Types of Classical Guitars
Although, classical, nylon string guitars give themselves to playing a wide variety of styles, they normally tend to come in two basic types—the flamenco guitar (sometimes referred to as Spanish guitars) and the traditional classical guitar. The former is chiefly characterized by its relatively low action that facilitates a faster playing style whereas the traditional classical will have a somewhat higher action. As a general advice, we recommend that you settle for a traditional model unless you’ve already chosen flamenco as your preferred style and would like to stick with that choice.
Apart from this, there are variations (more technical than organic) such as classical electro-acoustic, smaller sized parlor or concert guitars or simply, a classical guitar with electronics installed on board (the electro-classical). Electronics are normally required when you are performing before an audience. In other words, this chiefly relates to professional guitarists and even then, most pro classical players prefer using condenser mikes to amplifiers. So, the electronics are never a big factor when it comes to classical models and we would suggest that you go for an electro-acoustic classical or an electro-classical only if you are a hobbyist (albeit with a good degree of skill) who like to play a variety of styles on his guitar.
Top Classical Guitar Brands
Well, right off the bat, we can name three names and this would leave little space for any dispute and these three are—Kremona, Yamaha and Cordoba. Both Kremona and Yamaha can boast of a long heritage in guitar manufacturing and most of their high end models are simply awesome. Cordoba, although a relatively recent brand (staring out in 1997), has already made a name for itself both in the affordable as well as in the premium market, but especially in the latter. In fact, some of their premium models are so highly cherished and coveted that many people like to term only their high-end models as ‘real Cordobas’! We’ve included two such top-of-the-tier models in your list, however do feel free to check out a few more to zero in on the one that will suit your playing style and other requirements to a tee.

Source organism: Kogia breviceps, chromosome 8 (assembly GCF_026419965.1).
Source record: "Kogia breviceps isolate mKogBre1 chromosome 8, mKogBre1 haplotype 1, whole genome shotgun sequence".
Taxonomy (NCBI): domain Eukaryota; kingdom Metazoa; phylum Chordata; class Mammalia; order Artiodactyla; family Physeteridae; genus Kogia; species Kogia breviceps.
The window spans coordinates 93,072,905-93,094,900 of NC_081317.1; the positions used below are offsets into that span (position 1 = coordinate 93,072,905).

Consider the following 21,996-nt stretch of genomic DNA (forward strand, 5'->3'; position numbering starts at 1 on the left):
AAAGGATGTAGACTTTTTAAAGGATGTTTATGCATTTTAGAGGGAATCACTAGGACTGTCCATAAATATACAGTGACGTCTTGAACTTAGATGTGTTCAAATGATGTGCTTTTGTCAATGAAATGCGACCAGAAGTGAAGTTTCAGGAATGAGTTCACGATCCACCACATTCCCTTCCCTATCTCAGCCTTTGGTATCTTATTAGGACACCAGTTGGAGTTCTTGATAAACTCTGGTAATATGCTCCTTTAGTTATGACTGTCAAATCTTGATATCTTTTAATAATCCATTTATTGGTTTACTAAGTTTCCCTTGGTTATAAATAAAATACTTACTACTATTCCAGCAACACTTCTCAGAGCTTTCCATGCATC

Average Classical Guitar Pricing
Well, as to this, we may say right away that there are no average pricing for classical, nylon string guitars. But only that there are different categories. For a starter, you can get fairly decent models (as exemplified by our above list) in the $150-$200 price bracket. To go a step up, there are mid-range models of recognizably superior quality in the $350-$500 range. And then, you’ve got excellent quality professional models and most of these are priced in the vicinity of $1,000, although some even better models can cost you $2,000 or more. That is more or less the ceiling if you’re looking to get a branded model. And after this, you only have the choice to go for custom luthier builds that would also mean a rather high leap to an altogether different price range.
Buying a Classical Guitar: Questions and Answers
What is a Classical Guitar?